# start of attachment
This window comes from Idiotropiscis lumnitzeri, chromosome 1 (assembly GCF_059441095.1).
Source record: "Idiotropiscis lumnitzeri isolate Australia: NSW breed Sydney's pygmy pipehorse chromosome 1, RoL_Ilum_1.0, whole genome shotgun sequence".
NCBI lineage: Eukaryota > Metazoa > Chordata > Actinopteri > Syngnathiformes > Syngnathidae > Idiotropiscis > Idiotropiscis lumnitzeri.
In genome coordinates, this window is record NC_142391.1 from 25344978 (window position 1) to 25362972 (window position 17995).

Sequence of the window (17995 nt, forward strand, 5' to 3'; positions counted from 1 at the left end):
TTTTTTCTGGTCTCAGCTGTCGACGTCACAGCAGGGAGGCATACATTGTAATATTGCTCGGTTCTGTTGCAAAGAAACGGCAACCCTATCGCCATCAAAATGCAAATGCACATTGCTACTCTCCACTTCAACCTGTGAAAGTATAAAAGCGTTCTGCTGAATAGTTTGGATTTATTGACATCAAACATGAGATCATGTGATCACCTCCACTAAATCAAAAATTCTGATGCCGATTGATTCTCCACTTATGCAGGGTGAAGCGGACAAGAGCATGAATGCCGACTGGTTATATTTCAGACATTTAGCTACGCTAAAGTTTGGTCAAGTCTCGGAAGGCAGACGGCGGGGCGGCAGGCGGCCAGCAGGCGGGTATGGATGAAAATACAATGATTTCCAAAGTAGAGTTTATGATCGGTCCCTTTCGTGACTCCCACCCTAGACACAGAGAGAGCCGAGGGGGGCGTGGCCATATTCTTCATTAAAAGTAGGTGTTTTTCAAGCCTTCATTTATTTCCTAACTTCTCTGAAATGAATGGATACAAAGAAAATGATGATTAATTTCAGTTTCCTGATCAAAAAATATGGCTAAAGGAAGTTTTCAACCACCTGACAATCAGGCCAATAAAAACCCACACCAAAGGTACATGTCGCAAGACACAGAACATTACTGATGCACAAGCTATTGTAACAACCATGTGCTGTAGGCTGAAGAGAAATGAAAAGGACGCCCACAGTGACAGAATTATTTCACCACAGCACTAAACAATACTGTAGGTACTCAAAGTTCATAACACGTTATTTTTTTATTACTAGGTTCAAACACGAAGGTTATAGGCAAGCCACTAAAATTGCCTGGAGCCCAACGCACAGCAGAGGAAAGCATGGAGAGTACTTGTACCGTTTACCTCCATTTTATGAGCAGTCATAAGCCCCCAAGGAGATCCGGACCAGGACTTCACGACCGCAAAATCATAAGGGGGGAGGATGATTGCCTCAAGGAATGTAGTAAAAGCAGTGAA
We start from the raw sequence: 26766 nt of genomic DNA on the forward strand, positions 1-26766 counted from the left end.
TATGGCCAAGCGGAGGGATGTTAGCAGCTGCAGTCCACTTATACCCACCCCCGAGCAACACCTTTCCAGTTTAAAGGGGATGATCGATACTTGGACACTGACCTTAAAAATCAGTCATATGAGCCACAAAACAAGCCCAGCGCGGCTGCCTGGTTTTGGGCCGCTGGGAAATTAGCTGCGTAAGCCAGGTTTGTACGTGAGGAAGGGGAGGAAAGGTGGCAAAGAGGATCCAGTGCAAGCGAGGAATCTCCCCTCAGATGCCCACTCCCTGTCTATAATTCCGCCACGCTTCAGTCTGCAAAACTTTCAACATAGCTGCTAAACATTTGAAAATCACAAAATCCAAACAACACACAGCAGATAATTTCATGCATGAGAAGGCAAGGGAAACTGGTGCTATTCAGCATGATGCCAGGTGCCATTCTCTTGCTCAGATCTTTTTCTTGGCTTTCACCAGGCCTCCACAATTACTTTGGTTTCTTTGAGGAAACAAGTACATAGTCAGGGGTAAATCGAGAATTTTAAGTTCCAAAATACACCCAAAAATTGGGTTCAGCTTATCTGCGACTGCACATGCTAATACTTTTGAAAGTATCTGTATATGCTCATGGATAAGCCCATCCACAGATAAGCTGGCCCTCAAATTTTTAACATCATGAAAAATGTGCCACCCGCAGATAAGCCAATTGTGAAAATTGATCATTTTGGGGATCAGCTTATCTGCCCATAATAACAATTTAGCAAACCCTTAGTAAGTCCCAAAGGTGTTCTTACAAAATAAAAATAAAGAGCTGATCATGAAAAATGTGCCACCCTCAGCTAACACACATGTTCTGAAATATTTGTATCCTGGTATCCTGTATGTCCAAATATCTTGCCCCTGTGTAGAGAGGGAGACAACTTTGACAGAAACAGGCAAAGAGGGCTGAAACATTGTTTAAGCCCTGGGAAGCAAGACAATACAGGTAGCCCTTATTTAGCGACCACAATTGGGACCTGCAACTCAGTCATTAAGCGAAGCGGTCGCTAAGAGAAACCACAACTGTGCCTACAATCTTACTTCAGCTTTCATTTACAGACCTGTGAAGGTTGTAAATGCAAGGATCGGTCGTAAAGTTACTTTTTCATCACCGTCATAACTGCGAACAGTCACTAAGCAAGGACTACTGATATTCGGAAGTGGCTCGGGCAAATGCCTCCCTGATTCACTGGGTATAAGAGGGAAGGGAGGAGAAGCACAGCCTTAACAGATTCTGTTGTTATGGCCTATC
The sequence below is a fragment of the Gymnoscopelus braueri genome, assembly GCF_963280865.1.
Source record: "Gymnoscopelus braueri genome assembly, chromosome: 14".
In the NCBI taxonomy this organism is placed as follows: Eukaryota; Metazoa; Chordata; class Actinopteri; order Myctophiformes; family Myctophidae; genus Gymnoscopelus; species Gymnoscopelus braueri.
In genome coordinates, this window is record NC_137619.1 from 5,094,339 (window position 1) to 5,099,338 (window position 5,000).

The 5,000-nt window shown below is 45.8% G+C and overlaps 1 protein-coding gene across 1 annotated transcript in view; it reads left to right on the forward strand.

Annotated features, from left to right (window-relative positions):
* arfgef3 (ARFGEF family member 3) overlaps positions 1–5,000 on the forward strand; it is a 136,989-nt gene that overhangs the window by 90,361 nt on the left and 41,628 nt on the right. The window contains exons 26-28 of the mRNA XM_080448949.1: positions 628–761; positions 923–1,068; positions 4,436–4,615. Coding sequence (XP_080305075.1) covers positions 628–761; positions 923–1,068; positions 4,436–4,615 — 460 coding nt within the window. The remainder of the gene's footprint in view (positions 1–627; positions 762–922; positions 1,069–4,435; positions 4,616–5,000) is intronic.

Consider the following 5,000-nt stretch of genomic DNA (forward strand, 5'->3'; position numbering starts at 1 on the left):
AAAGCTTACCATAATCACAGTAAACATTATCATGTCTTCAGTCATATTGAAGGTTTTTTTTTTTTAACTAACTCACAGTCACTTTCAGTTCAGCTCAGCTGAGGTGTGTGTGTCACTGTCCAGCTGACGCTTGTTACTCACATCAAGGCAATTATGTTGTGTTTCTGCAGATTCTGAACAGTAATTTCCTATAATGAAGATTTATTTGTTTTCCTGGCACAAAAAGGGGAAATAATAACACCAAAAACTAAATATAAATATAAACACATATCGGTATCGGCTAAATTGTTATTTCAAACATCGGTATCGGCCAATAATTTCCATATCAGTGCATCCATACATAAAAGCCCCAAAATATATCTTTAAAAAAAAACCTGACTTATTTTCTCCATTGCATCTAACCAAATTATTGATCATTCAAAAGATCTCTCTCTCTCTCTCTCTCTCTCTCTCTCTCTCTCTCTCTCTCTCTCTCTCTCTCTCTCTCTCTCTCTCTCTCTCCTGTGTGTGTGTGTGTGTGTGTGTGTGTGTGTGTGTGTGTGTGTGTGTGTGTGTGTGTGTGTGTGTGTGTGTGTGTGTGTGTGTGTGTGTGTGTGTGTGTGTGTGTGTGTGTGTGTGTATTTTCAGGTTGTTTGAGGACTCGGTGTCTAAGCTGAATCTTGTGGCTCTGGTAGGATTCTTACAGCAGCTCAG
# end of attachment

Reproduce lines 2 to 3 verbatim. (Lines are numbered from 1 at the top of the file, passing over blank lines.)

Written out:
Source record: "Idiotropiscis lumnitzeri isolate Australia: NSW breed Sydney's pygmy pipehorse chromosome 1, RoL_Ilum_1.0, whole genome shotgun sequence".
NCBI lineage: Eukaryota > Metazoa > Chordata > Actinopteri > Syngnathiformes > Syngnathidae > Idiotropiscis > Idiotropiscis lumnitzeri.